For the past year, my original Xbox One hasn’t been working properly.

Specifically, it won’t accept discs. DVDs, Blu-rays, games—they won’t even go into the slot.

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Digital games and streaming content work fine, but my wife and I purchased a new television for the living room during the holiday season and were eager to dive into our old movie collection. Plus, as a member of the Writer’s Guild of America, I get award screeners in the mail, and we really needed to watch The Disaster Artist.

I decided it was time to fix the Xbox One. Well, after my wife spent two hours on the floor of our living room threatening to open the console with a screwdriver, I decided it was time to fix the Xbox One.

Opening up an original Xbox One console isn’t nearly as daunting as taking apart a PS4 or disassembling a Switch Joy-Con. Most of the plastic case just pops right off. It does involve voiding the warranty, but I had no warranty left to lose.

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Aside from a single tricky ribbon cable at the front of the unit and irreversibly stripping three of the screws holding the top of the inner shell to the bottom, the teardown went pretty well. Once inside the console, all I had to do was pop off a couple of cables and pull out the Blu-ray drive. Removing its metal casing, the problem became clear. There were two discs in the drive at once.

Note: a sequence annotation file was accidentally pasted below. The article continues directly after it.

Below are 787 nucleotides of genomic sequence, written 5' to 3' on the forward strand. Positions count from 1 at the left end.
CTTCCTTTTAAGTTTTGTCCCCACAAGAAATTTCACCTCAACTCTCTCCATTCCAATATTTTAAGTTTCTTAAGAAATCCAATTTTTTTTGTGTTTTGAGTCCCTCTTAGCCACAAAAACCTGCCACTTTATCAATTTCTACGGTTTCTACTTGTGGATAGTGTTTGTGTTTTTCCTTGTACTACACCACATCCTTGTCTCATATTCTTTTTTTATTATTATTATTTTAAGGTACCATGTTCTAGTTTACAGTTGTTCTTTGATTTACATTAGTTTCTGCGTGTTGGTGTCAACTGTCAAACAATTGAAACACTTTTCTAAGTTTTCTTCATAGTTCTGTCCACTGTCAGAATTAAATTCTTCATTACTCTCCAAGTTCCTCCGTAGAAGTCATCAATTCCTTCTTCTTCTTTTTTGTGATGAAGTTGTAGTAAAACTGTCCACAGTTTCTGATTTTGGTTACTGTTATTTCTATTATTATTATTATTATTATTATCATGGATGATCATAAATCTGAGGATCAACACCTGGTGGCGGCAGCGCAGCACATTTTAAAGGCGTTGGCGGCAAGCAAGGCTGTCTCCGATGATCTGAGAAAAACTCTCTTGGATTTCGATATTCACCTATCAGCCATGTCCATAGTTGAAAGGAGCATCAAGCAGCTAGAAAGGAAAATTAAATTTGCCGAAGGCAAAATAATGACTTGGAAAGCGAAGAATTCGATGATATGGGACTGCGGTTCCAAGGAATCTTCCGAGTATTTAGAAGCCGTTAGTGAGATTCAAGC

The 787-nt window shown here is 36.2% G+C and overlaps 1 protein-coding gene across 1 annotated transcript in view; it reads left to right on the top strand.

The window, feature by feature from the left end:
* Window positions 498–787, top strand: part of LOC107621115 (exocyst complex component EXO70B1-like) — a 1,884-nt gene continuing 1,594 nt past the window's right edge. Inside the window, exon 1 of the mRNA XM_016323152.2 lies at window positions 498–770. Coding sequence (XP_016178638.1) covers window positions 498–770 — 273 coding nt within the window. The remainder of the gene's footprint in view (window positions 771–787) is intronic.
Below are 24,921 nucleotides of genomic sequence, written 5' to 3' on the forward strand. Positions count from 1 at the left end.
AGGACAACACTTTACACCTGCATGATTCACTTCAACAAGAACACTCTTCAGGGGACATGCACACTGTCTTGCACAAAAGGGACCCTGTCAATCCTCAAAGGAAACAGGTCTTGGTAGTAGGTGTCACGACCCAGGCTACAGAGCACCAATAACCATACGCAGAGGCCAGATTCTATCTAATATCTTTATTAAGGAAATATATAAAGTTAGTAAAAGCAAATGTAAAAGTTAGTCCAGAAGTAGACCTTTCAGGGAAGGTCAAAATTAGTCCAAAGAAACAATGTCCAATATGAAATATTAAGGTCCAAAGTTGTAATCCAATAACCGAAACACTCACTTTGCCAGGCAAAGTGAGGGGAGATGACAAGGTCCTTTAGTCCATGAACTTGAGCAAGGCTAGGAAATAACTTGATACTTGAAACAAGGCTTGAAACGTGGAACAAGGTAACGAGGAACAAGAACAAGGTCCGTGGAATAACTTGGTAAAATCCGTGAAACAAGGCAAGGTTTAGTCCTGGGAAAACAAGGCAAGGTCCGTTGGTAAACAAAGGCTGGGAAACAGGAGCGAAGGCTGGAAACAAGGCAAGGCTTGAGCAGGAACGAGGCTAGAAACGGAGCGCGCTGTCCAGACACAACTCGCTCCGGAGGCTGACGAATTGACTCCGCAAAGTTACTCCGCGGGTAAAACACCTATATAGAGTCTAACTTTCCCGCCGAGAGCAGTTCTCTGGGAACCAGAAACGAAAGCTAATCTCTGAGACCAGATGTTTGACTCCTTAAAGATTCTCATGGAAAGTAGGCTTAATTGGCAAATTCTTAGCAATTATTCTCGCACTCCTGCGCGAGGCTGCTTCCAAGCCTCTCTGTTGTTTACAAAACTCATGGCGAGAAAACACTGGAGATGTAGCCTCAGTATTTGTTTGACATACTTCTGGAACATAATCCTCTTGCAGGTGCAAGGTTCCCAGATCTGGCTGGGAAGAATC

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Makes sense. My children, a pair of six-year-old boys, have a great fondness for CDs, DVDs, Blu-rays—anything round and shiny, really. They’re why I don’t own a record player or a circular saw. Circles are pretty great. And circles that might play movies? Even better. They are not, however, big fans of eject buttons.

Fine. I could pull the discs out, and everything would be as good as new. Only they wouldn’t come out. The discs were firmly lodged in the drive. To get them out, I would need to repair this Blu-ray drive to death. After a quick check on eBay replacement drive prices ($30, not bad), I tore in. That’s when I discovered there were not two discs in the drive.

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There were three.

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Three discs.

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THREE.

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To get them out, I basically had to strip the drive down to nothing, saving the daughter board, which needs to be swapped over to a new drive in order to function properly (hooray, soldering!). Apparently my children were trying to watch Transformers: Headmasters disc 2, Real Steel and Trolls, all at once.

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Turning the discs over revealed why they weren’t coming out easily. They were stuck together with ... something. I don’t know.

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I love my children. I really do.